8. N. B. Janakiram, A. Mohammed, Y. Zhang et al., “Chemopreventive effects of Frondanol A5, a Cucumaria frondosa extract, against rat colon carcinogenesis and inhibition of human colon cancer cell growth,” Cancer Prevention Research, vol. 3, no. 1, pp. 82–91, 2010. View at Publisher · View at Google Scholar · View at Scopus
  9. A. S. Silchenko, S. A. Avilov, V. I. Kalinin et al., “Constituents of the sea cucumber Cucumaria okhotensis. Structures of okhotosides B1–B3 and cytotoxic activities of some glycosides from this species,” Journal of Natural Products, vol. 71, no. 3, pp. 351–356, 2008. View at Publisher · View at Google Scholar · View at Scopus
  10. X. Li, A. B. Roginsky, X.-Z. Ding et al., “Review of the apoptosis pathways in pancreatic cancer and the anti-apoptotic effects of the novel sea cucumber compound, frondoside A,” Annals of the New York Academy of Sciences, vol. 1138, no. 1, pp. 181–198, 2008. View at Publisher · View at Google Scholar · View at Scopus
  11. T. Sugawara, N. Zaima, A. Yamamoto, S. Sakai, R. Noguchi, and T. Hirata, “Isolation of sphingoid bases of sea cucumber cerebrosides and their cytotoxicity against human colon cancer cells,” Bioscience, Biotechnology and Biochemistry, vol. 70, no. 12, pp. 2906–2912, 2006. View at Publisher · View at Google Scholar · View at Scopus
  12. N. Adibpour, F. Nasr, F. Nematpour, A. Shakouri, and A. Ameri, “Antibacterial and antifungal activity of Holothuria leucospilota isolated from Persian Gulf and Oman Sea,” Jundishapur Journal of Microbiology, vol. 7, no. 1, Article ID e8708, 2014. View at Publisher · View at Google Scholar · View at Scopus
  13. S. Khademvatan, N. Adibpour, A. Eskandari, S. Rezaee, M. Hashemitabar, and F. Rahim, “In silico and in vitro comparative activity of novel experimental derivatives against Leishmania major and Leishmania infantum promastigotes,” Experimental Parasitology, vol. 135, no. 2, pp. 208–216, 2013. View at Publisher · View at Google Scholar · View at Scopus
  14. S. Khademvatan, M. J. Gharavi, F. Rahim, and J. Saki, “Miltefosine-induced apoptotic cell death on Leishmania major and L. tropica strains,” Korean Journal of Parasitology, vol. 49, no. 1, pp. 17–23, 2011. View at Publisher · View at Google Scholar · View at Scopus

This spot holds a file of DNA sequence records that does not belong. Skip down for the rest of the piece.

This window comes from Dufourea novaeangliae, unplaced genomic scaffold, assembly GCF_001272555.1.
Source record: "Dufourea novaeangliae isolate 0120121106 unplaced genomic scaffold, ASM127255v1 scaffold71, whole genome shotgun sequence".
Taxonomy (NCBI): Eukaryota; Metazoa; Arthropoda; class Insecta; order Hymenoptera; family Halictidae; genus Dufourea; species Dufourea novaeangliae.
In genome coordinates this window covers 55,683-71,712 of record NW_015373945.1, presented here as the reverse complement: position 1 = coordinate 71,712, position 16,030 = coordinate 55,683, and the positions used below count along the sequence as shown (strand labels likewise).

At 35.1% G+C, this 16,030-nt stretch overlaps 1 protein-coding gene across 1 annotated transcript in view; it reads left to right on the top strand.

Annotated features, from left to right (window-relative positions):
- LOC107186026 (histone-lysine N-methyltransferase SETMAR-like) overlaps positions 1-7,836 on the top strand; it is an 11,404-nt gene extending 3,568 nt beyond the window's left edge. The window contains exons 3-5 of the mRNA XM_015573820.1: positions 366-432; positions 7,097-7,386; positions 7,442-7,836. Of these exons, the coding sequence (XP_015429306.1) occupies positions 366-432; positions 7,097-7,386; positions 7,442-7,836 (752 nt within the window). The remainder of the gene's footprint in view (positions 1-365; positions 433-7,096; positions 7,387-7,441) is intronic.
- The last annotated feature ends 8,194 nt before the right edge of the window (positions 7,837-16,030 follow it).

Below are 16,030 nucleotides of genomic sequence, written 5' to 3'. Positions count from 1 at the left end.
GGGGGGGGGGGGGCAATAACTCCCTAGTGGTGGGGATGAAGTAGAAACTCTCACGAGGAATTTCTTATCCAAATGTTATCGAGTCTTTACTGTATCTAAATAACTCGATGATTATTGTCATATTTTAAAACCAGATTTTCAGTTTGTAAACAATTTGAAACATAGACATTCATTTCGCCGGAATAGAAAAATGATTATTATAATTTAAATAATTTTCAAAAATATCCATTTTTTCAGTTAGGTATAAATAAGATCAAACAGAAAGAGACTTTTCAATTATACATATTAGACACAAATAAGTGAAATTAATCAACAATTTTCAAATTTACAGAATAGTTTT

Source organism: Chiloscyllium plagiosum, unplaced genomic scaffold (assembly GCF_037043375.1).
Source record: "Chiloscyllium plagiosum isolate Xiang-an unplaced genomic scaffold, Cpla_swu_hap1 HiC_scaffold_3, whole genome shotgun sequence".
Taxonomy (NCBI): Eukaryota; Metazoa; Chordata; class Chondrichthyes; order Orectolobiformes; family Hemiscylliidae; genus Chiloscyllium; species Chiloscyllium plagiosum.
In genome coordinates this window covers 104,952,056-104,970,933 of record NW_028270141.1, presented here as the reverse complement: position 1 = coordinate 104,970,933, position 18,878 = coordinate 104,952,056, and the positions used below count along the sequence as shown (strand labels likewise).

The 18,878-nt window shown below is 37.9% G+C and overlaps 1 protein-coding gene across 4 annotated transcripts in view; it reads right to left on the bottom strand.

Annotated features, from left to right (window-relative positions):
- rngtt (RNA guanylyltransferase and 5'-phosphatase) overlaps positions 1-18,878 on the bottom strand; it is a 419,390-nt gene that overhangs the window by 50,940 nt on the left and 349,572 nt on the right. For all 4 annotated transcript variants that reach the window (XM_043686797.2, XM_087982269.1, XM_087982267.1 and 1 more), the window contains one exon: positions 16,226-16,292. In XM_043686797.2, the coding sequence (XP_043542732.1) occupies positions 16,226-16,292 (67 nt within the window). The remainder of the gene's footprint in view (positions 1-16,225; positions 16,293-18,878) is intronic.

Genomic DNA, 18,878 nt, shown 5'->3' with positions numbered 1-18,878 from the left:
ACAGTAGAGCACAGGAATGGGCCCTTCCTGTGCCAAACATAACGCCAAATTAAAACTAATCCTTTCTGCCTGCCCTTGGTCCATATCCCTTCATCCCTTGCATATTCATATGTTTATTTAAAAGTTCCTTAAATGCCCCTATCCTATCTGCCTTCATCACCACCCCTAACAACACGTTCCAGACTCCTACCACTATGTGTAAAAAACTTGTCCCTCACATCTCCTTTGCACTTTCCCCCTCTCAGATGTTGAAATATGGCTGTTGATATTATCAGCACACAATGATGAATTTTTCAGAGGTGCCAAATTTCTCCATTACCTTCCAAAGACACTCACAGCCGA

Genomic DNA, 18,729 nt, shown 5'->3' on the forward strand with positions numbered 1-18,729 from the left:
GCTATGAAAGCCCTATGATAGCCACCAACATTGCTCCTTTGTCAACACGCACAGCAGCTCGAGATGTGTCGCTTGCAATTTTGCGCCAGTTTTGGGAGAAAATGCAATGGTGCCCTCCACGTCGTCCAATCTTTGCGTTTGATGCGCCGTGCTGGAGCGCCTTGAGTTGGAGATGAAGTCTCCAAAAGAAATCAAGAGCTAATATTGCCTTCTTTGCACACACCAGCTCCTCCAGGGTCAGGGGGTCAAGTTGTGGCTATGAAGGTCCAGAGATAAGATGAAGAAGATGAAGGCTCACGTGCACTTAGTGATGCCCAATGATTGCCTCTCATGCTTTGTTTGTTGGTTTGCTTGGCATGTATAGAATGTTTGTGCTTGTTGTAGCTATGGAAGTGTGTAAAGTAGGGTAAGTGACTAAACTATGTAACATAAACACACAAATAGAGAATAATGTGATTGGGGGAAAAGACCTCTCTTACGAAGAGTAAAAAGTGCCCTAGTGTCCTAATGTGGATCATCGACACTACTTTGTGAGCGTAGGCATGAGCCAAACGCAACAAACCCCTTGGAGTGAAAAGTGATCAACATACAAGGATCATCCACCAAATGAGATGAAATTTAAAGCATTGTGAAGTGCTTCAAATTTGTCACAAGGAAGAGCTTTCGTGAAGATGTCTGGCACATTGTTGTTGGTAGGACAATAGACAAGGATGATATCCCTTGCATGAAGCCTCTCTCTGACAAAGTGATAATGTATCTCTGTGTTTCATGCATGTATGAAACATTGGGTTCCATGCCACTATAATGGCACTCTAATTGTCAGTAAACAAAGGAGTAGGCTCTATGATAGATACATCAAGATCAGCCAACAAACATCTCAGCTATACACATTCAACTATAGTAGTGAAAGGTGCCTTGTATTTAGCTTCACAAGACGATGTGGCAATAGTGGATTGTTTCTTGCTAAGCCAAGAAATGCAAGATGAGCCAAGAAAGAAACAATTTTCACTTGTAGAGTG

15. E. Yousefi, A. Eskandari, M. Gharavi, and S. Khademvatan, “In vitro activity and cytotoxicity of Crocus sativus extract against Leihmania major (MRHO/IR/75/ER),” Infectious Disorders—Drug Targets, vol. 14, no. 1, pp. 56–60, 2014. View at Publisher · View at Google Scholar
  16. S. Allahdin, S. Khademvatan, M. Hashemitabar, and A. Eskandari, “In vitro activity of Camellia sinensis extracts against L. major and L. infantum promastigotes using the Colorometric MTT Assay,” Urmia Medical Journal, vol. 25, no. 10, pp. 893–900, 2014. View at Google Scholar
  17. A. Lipton and D. I. Dhinakaran, “Pharmacological potentials of sea cucumber Holothuria atra extracts from the Indian Ocean,” Asian Journal of Biomedical and Pharmaceutical Sciences, vol. 4, no. 35, pp. 36–43, 2004. View at Publisher · View at Google Scholar
  18. O. Y. Althunibat, B. H. Ridzwan, M. Taher, J. Daud, S. J. A. Ichwan, and H. Qaralleh, “Antioxidant and cytotoxic properties of two sea cucumbers, Holothuria edulis lesson and Stichopus horrens Selenka,” Acta Biologica Hungarica, vol. 64, no. 1, pp. 10–20, 2013. View at Publisher · View at Google Scholar · View at Scopus
  19. A. Mokhlesi, S. Saeidnia, A. R. Gohari et al., “Biological activities of the sea cucumber Holothuria leucospilota,” Asian Journal of Animal and Veterinary Advances, vol. 7, no. 3, pp. 243–249, 2012. View at Publisher · View at Google Scholar · View at Scopus
  20. J. E. San Miguel-Ruiz and J. E. García-Arrarás, “Common cellular events occur during wound healing and organ regeneration in the sea cucumber Holothuria glaberrima,” BMC Developmental Biology, vol. 7, no. 1, article 115, 2007. View at Publisher · View at Google Scholar · View at Scopus
  21. B. D. Fredalina, B. H. Ridzwan, A. A. Z. Abidin et al., “Fatty acid compositions in local sea cucumber, Stichopus chloronotus, for wound healing,” General Pharmacology, vol. 33, no. 4, pp. 337–340, 1999. View at Publisher · View at Google Scholar · View at Scopus
  22. Q. Zhao, J. Wang, Y. Xue et al., “Comparative study on the bioactive components and immune function of three species of sea cucumber,” Journal of Fishery Sciences of China, vol. 15, no. 1, pp. 154–159, 2008. View at Google Scholar
  23. D. N. Menton and A. Z. Eisen, “Cutaneous wound healing in the sea cucumber, Thyone briareus,” Journal of Morphology, vol. 141, no. 2, pp. 185–204, 1973. View at Publisher · View at Google Scholar · View at Scopus
  24. T. R. Morais, P. Romoff, O. A. Fávero et al., “Anti-malarial, anti-trypanosomal, and anti-leishmanial activities of jacaranone isolated from Pentacalia desiderabilis (Vell.) Cuatrec. (Asteraceae),” Parasitology Research, vol. 110, no. 1, pp. 95–101, 2012. View at Publisher · View at Google Scholar · View at Scopus
  25. M. Ogushi, Y. Yoshie-Stark, and T. Suzuki, “Apoptosis-inducing activity of hot water extracts from the sea cucumber in human colon tumor cells,” Food Science and Technology Research, vol. 12, no. 4, pp. 290–294, 2006. View at Publisher · View at Google Scholar · View at Scopus
  26. M. Assarian, A. Rakhshan, A. Khodadadi, N. Adibpour, and S. Rezaee, “Evaluation of cytotoxicity of two Persian Gulf sea cucumber species extracts on K562 and Wehi-164 cell lines and blood granulocyte cells,” Research in Pharmaceutical Sciences, vol. 7, no. 5, p. S112, 2012. View at Google Scholar